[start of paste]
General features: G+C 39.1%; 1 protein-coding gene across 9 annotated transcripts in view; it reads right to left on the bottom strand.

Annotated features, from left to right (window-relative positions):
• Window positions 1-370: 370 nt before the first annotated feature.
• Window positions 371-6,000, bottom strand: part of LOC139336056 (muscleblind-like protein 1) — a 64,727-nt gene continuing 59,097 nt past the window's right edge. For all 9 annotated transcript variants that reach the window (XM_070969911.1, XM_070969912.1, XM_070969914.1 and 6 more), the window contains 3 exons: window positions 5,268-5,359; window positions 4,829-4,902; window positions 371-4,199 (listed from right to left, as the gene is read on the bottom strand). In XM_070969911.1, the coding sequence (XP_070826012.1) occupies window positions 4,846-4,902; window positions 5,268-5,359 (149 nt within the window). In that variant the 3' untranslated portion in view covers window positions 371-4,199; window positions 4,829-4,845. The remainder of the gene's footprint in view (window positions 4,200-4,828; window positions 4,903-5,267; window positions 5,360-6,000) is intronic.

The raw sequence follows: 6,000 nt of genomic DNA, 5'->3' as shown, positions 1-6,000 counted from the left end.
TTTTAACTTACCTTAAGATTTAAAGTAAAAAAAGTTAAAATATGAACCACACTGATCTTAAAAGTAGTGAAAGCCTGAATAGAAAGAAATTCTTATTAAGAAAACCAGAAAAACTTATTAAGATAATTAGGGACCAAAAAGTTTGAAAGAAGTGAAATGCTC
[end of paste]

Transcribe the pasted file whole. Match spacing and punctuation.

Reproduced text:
General features: G+C 39.1%; 1 protein-coding gene across 9 annotated transcripts in view; it reads right to left on the bottom strand.

Annotated features, from left to right (window-relative positions):
• Window positions 1-370: 370 nt before the first annotated feature.
• Window positions 371-6,000, bottom strand: part of LOC139336056 (muscleblind-like protein 1) — a 64,727-nt gene continuing 59,097 nt past the window's right edge. For all 9 annotated transcript variants that reach the window (XM_070969911.1, XM_070969912.1, XM_070969914.1 and 6 more), the window contains 3 exons: window positions 5,268-5,359; window positions 4,829-4,902; window positions 371-4,199 (listed from right to left, as the gene is read on the bottom strand). In XM_070969911.1, the coding sequence (XP_070826012.1) occupies window positions 4,846-4,902; window positions 5,268-5,359 (149 nt within the window). In that variant the 3' untranslated portion in view covers window positions 371-4,199; window positions 4,829-4,845. The remainder of the gene's footprint in view (window positions 4,200-4,828; window positions 4,903-5,267; window positions 5,360-6,000) is intronic.

The raw sequence follows: 6,000 nt of genomic DNA, 5'->3' as shown, positions 1-6,000 counted from the left end.
TTTTAACTTACCTTAAGATTTAAAGTAAAAAAAGTTAAAATATGAACCACACTGATCTTAAAAGTAGTGAAAGCCTGAATAGAAAGAAATTCTTATTAAGAAAACCAGAAAAACTTATTAAGATAATTAGGGACCAAAAAGTTTGAAAGAAGTGAAATGCTC